A single climbing “move” can be rated for difficulty.  And a “pitch” or section of a climb based usually on the rope length or distance between stances or stopping places for belays, is usually rated by the hardest single move on the pitch.  And the whole climb is generally rated by the hardest pitch on the route.  So a route that is rated for example 5.8 might have lots of easy 5.2 moves and pitches but a single 5.8 move and will thus be rated “5.8.”  Another route rated 5.8 might have continuous and sustained 5.8 moves and thus also be rated 5.8.  So identically rated climbs might present a significant difference in overall difficulty.  To help alleviate this, if the difficulty of multiple moves is sustained enough, the pitch or route rating is sometimes elevated to the next higher decimal point to reflect that difficulty.

V Class or “Fifth Class” climbs are divided by decimal points in an open ended and ever increasing difficulty rating of 5.0, 5.1... 5.14 etc.  As I said before, they are comparative and hard to define without actually climbing.  Though “angle” or “steepness,” or “scariness,” or “exposure” are not factored into a difficulty rating.  I would take a rank beginner on a 5.1 to 5.4 climb depending on her fitness and attitude toward the sport.  5.4 is hard for first time climbers to negotiate, even for fit beginners.  Most people you see playing on artificial climbing walls at public events are climbing in the 5.1 to 5.4 range of difficulty.  Grades in the 5.5 to 5.7 range require considerable upper body strength.  The climbers entire body weight is regularly hauled up by her arms and hands.  Handholds are often fingertips only and footholds are often pebble sized protrusions.  Grades of 5.8 and 5.9 are extremely awkward and require great strength, flexibility, and balance to perform.  Climbing at this level becomes a gymnastic effort and overhanging problems are common at this level.  At 5.10 and above, holds are smaller and harder to find and the climbing simply gets harder and harder.  At 5.11 “dynamic moves” where the climber leaps for tiny finger holds are not unusual.  When I was climbing, the best climbers in the world were climbing 5.13.  I’ve heard that the grades have now been elevated to 5.14 and maybe 5.15 but I can scarcely imagine it.  If I were to climb today with my 40 pounds of extra bulk that I’ve gained over the years, I’d climb at around 5.3.  If I lost 40 pounds and got into good shape, I could probably manage 5.7 to 5.8 at my age of 60.  I’m afraid that my lean and mean days of climbing 5.10 are long gone.  But there’s a route up Devils Tower that’s rated at only 5.7 that I still lust after!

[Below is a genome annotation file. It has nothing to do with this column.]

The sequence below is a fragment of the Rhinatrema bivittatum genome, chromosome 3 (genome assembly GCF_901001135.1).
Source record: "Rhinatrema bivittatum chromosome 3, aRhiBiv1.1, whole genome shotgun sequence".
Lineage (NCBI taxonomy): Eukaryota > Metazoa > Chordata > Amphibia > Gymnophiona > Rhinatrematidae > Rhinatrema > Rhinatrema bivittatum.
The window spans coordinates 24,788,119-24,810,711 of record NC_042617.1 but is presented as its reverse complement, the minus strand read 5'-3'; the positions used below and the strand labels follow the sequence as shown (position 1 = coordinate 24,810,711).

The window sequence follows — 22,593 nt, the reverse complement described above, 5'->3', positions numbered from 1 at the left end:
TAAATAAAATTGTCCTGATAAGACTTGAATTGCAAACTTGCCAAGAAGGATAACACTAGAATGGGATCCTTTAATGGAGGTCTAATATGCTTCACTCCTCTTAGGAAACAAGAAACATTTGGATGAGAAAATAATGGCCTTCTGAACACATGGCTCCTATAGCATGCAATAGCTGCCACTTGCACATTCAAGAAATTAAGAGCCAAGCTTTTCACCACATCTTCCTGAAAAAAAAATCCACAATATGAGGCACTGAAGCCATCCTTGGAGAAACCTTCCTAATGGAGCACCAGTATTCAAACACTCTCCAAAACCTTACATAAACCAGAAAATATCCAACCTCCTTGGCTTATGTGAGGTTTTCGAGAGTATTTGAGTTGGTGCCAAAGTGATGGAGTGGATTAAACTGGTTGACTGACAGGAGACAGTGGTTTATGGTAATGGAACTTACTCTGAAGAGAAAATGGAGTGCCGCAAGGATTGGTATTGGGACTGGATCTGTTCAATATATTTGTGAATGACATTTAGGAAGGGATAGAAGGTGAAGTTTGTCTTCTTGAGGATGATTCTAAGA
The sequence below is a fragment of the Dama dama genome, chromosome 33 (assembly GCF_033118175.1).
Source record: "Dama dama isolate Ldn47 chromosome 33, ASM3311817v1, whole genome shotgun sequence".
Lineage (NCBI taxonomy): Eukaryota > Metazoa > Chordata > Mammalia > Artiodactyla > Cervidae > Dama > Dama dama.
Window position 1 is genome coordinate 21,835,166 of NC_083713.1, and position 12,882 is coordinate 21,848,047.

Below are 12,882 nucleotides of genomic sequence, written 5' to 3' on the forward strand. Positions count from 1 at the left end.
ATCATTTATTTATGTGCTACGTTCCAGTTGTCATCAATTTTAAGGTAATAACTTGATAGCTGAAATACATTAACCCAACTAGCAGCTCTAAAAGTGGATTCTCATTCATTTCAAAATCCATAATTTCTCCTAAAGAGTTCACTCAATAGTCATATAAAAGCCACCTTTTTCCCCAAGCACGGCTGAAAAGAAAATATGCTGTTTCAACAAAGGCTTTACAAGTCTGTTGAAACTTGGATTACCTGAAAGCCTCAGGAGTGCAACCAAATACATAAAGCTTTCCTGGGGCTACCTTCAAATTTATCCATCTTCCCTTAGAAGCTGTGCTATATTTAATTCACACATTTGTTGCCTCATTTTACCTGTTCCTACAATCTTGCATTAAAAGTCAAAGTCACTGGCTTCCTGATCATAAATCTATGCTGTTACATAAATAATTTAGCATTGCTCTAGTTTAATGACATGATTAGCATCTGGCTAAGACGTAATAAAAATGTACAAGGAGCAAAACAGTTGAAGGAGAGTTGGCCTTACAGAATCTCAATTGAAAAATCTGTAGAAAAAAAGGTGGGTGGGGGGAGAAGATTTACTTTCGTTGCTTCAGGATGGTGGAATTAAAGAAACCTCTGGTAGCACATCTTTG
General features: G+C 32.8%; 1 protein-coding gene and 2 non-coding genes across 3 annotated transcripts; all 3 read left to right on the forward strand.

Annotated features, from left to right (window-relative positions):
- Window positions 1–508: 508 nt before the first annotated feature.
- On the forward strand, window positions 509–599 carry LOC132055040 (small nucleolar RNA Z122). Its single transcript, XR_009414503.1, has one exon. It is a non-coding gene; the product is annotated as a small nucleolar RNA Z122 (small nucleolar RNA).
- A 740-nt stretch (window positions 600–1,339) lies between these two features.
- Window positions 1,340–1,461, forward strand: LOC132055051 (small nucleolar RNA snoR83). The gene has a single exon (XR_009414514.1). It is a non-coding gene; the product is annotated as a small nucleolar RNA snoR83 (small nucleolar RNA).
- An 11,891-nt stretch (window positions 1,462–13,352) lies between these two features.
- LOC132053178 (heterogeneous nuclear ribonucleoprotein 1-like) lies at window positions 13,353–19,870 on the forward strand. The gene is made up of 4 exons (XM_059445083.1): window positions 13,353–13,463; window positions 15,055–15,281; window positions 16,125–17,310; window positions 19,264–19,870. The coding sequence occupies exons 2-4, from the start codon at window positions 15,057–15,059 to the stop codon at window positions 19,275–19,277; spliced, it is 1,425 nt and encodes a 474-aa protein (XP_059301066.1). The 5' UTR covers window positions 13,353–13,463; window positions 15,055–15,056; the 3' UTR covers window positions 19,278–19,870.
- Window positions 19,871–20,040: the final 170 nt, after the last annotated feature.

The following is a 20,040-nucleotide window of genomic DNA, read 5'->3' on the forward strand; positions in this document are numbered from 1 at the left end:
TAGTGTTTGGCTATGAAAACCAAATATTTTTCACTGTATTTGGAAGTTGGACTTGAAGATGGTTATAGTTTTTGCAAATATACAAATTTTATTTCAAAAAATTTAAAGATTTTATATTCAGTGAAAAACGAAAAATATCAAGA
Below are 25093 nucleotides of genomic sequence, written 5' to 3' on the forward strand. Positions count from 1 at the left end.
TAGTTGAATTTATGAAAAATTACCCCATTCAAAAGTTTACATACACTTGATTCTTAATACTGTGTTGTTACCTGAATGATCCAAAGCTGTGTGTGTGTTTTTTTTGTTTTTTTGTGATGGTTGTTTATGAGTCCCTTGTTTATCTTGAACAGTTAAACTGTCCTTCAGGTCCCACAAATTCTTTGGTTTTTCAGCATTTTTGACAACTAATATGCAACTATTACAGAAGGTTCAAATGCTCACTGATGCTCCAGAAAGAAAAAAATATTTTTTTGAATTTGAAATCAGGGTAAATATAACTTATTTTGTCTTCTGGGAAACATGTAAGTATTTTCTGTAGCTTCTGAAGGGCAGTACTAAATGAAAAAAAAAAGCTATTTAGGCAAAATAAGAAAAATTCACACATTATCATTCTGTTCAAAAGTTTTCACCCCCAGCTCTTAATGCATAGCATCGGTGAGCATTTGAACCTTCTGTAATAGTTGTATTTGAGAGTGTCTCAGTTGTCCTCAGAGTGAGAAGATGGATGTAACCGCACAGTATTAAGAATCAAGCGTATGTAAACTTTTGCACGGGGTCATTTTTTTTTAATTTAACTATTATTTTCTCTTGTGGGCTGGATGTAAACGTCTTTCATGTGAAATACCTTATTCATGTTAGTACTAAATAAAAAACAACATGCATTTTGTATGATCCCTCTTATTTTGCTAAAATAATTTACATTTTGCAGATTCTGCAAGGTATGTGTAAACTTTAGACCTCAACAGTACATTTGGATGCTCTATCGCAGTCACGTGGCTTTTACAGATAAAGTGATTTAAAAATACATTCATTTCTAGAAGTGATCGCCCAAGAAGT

Devils Tower

Why Climb?  I think it was Sir Edmund Hillary who quipped, "Because it's there."  But that was really just a flip remark to a pesky reporter.  The real reason climbers climb is because they enjoy the challenge and the feeling of accomplishment that overtaking a series of problems brings.  Climbing combines the mental and physical in a sport very well.    And the scenic beauty of most climbing environments doesn't hurt either.  Risk taking and thrill seeking adds appeal for some but I don't think those aspects are as important as many suppose.  But the possibility of physical harm can motivate tremendously.  I've done things on the rocks to save my neck that I wouldn't have guessed I could do.  Another answer that I like is this, "If you have to ask... you wouldn't understand."